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NATIONAL 9073; MAY, 1949



Time is moving faster than ever in rock ‘n’ roll or so it seems as we hit the spring of 1949 and that’s creating a vortex of artists and records all clamoring to be noticed.

By this stage of the game there’s no more uncertainty as to the commercial viability of rock ‘n’ roll, not when the charts are jam packed with rock hits in any given week. We’re now well past the recording ban that slowed artistic advancement throughout 1948 and as a result over the past three months we’re seeing the most sustained rate of high quality records coming out that we’ve encountered to date.

But it just so happens that those three months coincide with the absence of any new records by the standard bearers of the vocal group scene in rock since its launch as a genre back in the latter half of 1947.

Surely that’s just a coincidence… right?

Of course it is. It HAS to be. I mean, The Ravens were the one rock act who were actually making headway in a broader landscape than merely the fervent rock community, as back in January they’d become the first rock artists to make an appearance on Ed Sullivan’s hit TV variety show, Toast Of The Town.

They’d toured the East Coast for the past few months selling out theaters along with other well established acts like Dinah Washington with whom they shared a recent cover of Billboard magazine, another notable first for a rock aggregation to be given that prominent a spotlight by the pre-eminent trade magazine that had otherwise largely ignored rock outside of the mere one line reviews they gave all records regardless of genre.

Surely all that proved they were in great shape going forward, arguably the signature artists in all of rock, at least to the broader populace. Their eight hits to date are more than any other rock act can claim and their popularity was further confirmed by their strong showing in a Billboard college poll where they finished fifth among vocal groups… keeping in mind that it wasn’t black colleges that were polled, so they were making serious headway with young white kids looking for kicks in the more accessible sides rock ‘n’ roll had to offer, making it one of the first confirmable indications of rock’s early crossover appeal.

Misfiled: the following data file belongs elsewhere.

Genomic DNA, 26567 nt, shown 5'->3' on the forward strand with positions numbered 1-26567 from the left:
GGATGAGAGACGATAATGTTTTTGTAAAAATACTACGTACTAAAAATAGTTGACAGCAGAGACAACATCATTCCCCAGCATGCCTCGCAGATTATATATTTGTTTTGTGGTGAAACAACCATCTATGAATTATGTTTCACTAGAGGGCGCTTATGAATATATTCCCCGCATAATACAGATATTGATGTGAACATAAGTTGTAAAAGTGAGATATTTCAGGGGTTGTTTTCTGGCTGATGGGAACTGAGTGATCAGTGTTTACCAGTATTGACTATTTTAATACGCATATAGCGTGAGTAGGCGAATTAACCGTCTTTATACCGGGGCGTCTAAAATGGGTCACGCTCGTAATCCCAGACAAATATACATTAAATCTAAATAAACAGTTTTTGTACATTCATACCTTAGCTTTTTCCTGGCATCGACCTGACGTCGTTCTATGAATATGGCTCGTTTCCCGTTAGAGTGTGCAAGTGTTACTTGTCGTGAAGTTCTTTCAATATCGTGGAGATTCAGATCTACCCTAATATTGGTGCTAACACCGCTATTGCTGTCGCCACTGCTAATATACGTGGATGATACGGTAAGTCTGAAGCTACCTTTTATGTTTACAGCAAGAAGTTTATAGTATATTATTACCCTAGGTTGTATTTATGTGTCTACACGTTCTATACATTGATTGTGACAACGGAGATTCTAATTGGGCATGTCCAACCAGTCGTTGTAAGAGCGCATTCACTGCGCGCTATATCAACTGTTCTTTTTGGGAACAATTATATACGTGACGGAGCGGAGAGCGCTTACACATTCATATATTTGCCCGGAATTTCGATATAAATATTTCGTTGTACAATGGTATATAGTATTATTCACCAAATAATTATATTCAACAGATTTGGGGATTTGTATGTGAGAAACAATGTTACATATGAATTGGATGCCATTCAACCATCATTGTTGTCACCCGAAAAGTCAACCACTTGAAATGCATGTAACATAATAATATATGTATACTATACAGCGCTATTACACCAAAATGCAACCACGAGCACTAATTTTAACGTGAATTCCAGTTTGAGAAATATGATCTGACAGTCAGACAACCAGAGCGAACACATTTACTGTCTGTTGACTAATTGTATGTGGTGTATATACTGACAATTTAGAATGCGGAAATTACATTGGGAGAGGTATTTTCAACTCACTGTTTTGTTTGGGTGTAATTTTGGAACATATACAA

Ahhh, but maybe that was a telling sign unto itself and a manifestation of the split personality the group found itself struggling with ever since their breakthrough back in the fall of ’47.

With more rock acts on the scene than ever, most of whom weren’t compromising their musical output in the attempt at swaying audiences outside the core constituency, were The Ravens with their regular forays into blander pop material and their dreams of so-called mainstream success really necessary for the survival of the ROCK genre anymore?

Moreover, were they even still relevant?


I Regret The Day I Ever Left My Happy Home
Let’s try and be perfectly fair about this by considering this question from the perspective they had in 1949. We can decry their mainstream aspirations in retrospect as being almost disloyal to the core young black fan base of rock at the time, but it wasn’t until rock itself changed the rules that the goal of ALL artists, black and white, was to reach as wide an audience as possible and in the late 1940’s that meant appealing to white adults.

In other words they weren’t doing anything differently than what all other acts had done, including the venerable Louis Armstrong, Duke Ellington, The Ink Spots and recent tour-mate Dinah Washington. The only difference was that going forward the biggest sign of success would no longer be determined solely by an artist’s ability to reach across racial and generational lines but rather – and again thanks to rock’s strong sense of identity – their ability to consistently meet the expectations of their OWN growing fan base which would grow ever more powerful by the day.